Higher education is dominated by tenured leftists and radicals. The Ivy League is "No Conservative Need Apply" country.
Our popular culture, from movies to music to TV, is dominated by the left. Conservatives in Hollywood meet in catacombs.
There are conservative judges and justices on the courts, but few counter-revolutionaries. The decisions that come down either advance or confirm decisions handed down half a century ago by the Warren Court.
Yet, as Herb Stein observed, "If something cannot go on forever, it will stop." From Illinois to Puerto Rico to France, Italy and Greece, debt-ridden Western social welfare states seem to be coming to the end of the line.
Like the shepherd boy in Aesop's fable, the right has often cried, "Wolf!" This time, the kid may be right.
(Syndicated columnist Pat Buchanan has been a senior advisor to three presidents, twice a candidate for the Republican presidential nomination and the presidential nominee of the Reform Party in 2000. He won the New Hampshire Republican Primary in 1996.)
Last Updated on Wednesday, 31 December 1969 07:00
There were only six single family waterfront transactions on Lake Winnipesaukee in November of 2014 at an average sales price of $1,353,467 and a median price point of $842,900. That brings the total number of waterfront sales this year on Winnipesaukee to 114 at an average price of $1,090,655. For the eleven months in 2013, we posted 130 sales at an average of $950,496. At this point it would take a miracle to tie last year's total of 134 sales as there are just 18 properties pending or contingent on the lake and they aren't all going to close right away.
The entry level sale, yet again, was an island get-a-way. This home, called the Owl's Nest, is at 291 Cow Island in Tuftonboro and is a 1995 vintage, 1,424 square foot cottage that also has a 12' x 15' bunkhouse. The cottage has a light, bright decor, a fully applianced kitchen with a breakfast island, a living room with cathedral ceilings, wood stove, and an entire wall of sliders that lead out to the composite deck, a full bath, and a first floor bedroom plus two up. There are five decks on different levels from which to view the lake.This house sits on a 4 acre lot with 105' of frontage and a 30' dock. The home was fully furnished and ready to go. Too bad they'll have to wait until spring to enjoy a dip in the lake. This property was listed by Rick Edson of Big Lake Realty, LLC. It was listed for $264,900 and sold for $250,000. The current tax assessment is $326,800.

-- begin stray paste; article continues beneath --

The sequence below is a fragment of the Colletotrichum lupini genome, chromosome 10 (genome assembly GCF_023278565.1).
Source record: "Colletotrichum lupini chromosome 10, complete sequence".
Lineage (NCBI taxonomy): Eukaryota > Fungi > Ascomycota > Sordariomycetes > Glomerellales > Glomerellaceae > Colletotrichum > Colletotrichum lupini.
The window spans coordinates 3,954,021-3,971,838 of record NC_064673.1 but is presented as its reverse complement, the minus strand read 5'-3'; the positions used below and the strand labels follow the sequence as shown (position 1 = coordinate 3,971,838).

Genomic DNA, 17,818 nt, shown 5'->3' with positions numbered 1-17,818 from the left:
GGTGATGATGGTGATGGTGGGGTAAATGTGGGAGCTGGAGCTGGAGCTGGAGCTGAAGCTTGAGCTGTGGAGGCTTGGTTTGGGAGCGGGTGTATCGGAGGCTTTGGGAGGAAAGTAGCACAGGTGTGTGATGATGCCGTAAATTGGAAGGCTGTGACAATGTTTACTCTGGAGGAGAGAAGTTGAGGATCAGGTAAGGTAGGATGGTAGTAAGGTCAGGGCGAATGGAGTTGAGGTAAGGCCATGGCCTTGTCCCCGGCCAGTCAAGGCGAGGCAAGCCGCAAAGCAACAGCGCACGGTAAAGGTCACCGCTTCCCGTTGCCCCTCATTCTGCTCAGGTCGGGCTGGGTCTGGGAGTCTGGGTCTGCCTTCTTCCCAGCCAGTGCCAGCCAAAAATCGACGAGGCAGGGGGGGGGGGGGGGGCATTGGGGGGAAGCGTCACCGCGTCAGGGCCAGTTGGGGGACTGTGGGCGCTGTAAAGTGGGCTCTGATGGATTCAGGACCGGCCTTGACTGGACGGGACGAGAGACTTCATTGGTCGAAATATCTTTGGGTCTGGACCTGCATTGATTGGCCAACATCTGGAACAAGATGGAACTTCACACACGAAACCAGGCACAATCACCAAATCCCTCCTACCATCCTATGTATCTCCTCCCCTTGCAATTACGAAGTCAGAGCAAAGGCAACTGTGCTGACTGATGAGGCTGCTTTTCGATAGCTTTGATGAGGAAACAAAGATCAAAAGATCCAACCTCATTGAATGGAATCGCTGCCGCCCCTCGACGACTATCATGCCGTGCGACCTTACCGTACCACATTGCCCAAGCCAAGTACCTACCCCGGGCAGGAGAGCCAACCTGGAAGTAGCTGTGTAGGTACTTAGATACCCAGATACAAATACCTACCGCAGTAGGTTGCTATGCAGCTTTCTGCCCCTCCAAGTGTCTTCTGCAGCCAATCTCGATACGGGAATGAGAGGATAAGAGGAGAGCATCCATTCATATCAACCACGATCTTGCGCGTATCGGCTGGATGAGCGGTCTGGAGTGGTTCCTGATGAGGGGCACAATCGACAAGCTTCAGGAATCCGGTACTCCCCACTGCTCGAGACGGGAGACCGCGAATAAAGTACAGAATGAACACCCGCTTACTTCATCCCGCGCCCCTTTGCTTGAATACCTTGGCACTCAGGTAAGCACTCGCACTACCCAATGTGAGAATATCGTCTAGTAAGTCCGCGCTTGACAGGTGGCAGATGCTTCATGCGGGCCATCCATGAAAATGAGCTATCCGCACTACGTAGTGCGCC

On the high end of the spectrum, the largest sale for the month was at 197-199 Kingswood Road in Wolfeboro. This 5,500 square foot luxurious residence was constructed in 2003 on a level 2.33 acre lot with 262 feet of frontage with two sandy beaches. The home has 15 rooms, four bedrooms including a first floor master suite, three and a half baths, in-law quarters and kitchen, library, family room, three fireplaces, and a two car garage. Off course the house has great lake views from practically every room and is protected from heavy boat traffic and weather by Grant Island. This property was listed and sold by Adam Dow of Keller Williams Lakes and Mountains in Wolfeboro who had been working with the buyers and knew the property would be available. It was sold for $3.275 million. It is currently assessed for $3.178 million.
Unfortunately, there were no waterfront sales on Winnisquam during the month of November. But don't despair, the serious waterfront buyers are out there looking right now for a little piece of the Lakes Region for themselves for next season. It is never a bad time to own or sell waterfront property in the Lakes Region!
Pease feel free to visit www.lakesregionhome.com to learn more about the Lakes Region real estate market and comment on this article and others. Data was compiled using the Northern New England Real Estate MLS System as of 12/10/14. Roy Sanborn is a realtor at Four Seasons Sotheby's International Realty and can be reached at 603-677-7012
Last Updated on Friday, 12 December 2014 09:42